Rat poison having ripple effect on peri-urban wildlife

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Poisons used to control rat infestations in Cape Town are having a ripple effect and negative impact on peri-urban wildlife. Researchers at the University of Cape Town say species which prey on rats as well as otters, owls and mongoose have tested positive for rodenticides. They say these poisons compromise the animals’ immune systems and could impact the entire wildlife food chain.

Situated on the fringe of the Table Mountain National Park, Cape Town is home to a wide variety of animal species. The close proximity with their human counterparts, however sometimes proves problematic.

Rat infestations often occur due to poor waste management in homes and other commercial areas. The poison used to manage the problem is now found to have reached even the apex predators in the park.

Over 41 animals, mostly caracals, but also various bird species, were tested. The study measured the presence and concentration of rat compounds in the animals’ blood and liver samples.

Director of ICWILD at the UCT, Justin O’Rian, says the poison compromises the immune system and is transferred to the animals’ offspring.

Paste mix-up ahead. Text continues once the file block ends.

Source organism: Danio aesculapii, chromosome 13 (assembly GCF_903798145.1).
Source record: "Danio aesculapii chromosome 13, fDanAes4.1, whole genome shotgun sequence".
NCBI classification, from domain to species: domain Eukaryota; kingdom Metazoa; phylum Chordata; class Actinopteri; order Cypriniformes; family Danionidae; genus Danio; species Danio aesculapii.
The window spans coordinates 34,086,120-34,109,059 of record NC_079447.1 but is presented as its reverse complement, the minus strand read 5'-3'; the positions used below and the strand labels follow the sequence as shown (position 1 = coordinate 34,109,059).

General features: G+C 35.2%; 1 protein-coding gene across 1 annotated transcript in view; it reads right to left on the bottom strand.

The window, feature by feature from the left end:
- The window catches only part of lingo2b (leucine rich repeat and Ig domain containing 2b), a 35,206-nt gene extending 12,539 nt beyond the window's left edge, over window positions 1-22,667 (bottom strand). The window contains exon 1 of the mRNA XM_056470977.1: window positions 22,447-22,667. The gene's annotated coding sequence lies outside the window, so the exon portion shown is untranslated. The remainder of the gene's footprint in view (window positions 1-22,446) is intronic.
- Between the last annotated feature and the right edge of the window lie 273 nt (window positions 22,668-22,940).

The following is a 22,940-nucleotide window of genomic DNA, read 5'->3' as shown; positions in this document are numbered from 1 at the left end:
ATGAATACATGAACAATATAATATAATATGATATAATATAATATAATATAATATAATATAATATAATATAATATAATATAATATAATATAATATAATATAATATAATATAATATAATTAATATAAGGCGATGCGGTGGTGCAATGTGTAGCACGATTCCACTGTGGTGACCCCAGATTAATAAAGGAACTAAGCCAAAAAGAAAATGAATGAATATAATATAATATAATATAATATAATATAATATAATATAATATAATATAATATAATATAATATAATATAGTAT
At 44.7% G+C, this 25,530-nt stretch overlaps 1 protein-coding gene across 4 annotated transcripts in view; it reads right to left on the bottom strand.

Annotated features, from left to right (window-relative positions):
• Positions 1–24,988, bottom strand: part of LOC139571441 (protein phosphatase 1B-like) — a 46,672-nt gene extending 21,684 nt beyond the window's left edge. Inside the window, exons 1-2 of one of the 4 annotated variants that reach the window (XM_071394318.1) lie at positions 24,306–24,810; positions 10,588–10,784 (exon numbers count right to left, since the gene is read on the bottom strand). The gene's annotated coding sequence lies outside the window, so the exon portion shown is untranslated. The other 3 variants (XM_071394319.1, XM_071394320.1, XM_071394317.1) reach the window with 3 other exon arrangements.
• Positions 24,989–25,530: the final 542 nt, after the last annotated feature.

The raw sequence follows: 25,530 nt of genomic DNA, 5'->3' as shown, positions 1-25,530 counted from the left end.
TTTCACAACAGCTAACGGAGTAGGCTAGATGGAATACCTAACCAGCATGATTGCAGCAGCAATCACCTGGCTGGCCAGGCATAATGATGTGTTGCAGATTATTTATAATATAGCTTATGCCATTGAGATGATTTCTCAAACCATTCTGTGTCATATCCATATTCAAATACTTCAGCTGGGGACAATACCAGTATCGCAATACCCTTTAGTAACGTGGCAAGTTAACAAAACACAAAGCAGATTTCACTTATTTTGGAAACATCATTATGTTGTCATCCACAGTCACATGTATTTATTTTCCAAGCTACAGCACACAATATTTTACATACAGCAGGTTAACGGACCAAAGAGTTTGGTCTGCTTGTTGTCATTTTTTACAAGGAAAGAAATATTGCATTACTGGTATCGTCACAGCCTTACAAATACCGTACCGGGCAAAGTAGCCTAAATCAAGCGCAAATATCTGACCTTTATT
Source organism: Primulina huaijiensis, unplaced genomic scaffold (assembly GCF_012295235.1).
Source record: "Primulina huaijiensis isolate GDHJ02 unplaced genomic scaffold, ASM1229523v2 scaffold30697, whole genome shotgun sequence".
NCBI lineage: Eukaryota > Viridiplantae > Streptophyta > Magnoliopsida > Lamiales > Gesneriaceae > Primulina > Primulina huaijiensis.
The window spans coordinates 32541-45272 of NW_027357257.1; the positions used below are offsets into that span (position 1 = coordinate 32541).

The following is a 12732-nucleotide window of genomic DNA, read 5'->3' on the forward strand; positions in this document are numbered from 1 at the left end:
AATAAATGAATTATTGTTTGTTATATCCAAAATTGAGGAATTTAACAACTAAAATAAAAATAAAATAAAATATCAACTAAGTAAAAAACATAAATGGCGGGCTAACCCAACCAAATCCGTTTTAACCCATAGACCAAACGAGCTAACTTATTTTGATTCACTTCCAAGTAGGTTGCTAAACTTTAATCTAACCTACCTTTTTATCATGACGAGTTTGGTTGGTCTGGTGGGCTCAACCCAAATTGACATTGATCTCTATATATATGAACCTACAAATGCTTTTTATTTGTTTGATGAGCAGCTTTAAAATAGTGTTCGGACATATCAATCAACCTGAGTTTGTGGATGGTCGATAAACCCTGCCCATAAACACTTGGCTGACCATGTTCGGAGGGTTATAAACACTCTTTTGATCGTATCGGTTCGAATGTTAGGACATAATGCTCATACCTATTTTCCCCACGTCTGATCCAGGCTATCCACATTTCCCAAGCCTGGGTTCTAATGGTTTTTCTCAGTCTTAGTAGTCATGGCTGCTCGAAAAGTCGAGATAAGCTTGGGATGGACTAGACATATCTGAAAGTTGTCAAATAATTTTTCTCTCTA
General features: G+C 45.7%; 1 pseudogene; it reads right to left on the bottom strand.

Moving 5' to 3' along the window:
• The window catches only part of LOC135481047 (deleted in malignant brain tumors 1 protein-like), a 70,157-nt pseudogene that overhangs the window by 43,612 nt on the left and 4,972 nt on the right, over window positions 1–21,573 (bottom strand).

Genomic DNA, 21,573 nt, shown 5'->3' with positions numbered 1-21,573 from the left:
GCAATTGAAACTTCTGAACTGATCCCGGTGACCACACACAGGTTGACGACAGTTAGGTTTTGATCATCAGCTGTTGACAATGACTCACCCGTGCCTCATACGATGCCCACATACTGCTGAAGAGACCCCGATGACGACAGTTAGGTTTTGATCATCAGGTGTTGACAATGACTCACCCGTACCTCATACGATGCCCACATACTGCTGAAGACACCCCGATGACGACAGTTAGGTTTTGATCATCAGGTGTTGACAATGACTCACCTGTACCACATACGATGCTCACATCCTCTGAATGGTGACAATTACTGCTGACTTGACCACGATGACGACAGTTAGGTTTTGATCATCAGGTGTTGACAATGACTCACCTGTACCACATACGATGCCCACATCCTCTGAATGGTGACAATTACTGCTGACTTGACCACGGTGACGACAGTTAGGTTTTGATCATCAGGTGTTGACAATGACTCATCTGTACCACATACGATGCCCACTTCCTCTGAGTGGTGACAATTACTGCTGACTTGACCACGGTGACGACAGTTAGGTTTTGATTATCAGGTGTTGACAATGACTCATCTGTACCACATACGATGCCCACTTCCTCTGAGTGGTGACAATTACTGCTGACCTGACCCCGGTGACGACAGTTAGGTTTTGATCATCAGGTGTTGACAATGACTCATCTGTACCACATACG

“There’s this pervasive poisoning going on and it’s a real problem because it’s unseen. And it’s slowly accumulating in the predator population and what this does is that it can compromise the immune system. And it gets transferred onto the offspring and with a compromised immune system that we know so well in South Africa, all sorts of other problems can manifest so this is a real concern for us.”

Researchers say six of the seven species tested, tested positive for anti-coagulant, rodent poison.

O’Rian says consumers and authorities are being urged to relook at rodent management measures.

“Consumers should, if possible, make sure they manage their waste better because waste attracts rodents. And if they get that right and they still have a rat problem, they should consider a lethal thing like a rat trap; much better than putting poison into the environment which does not just kill the rodent in a really inhumane fashion, but also can have cumulative effects by getting to our predators.”

While Cape Town has been lauded as one of the most bio-diverse cities in the world, researchers are concerned that its wildlife may be under threat.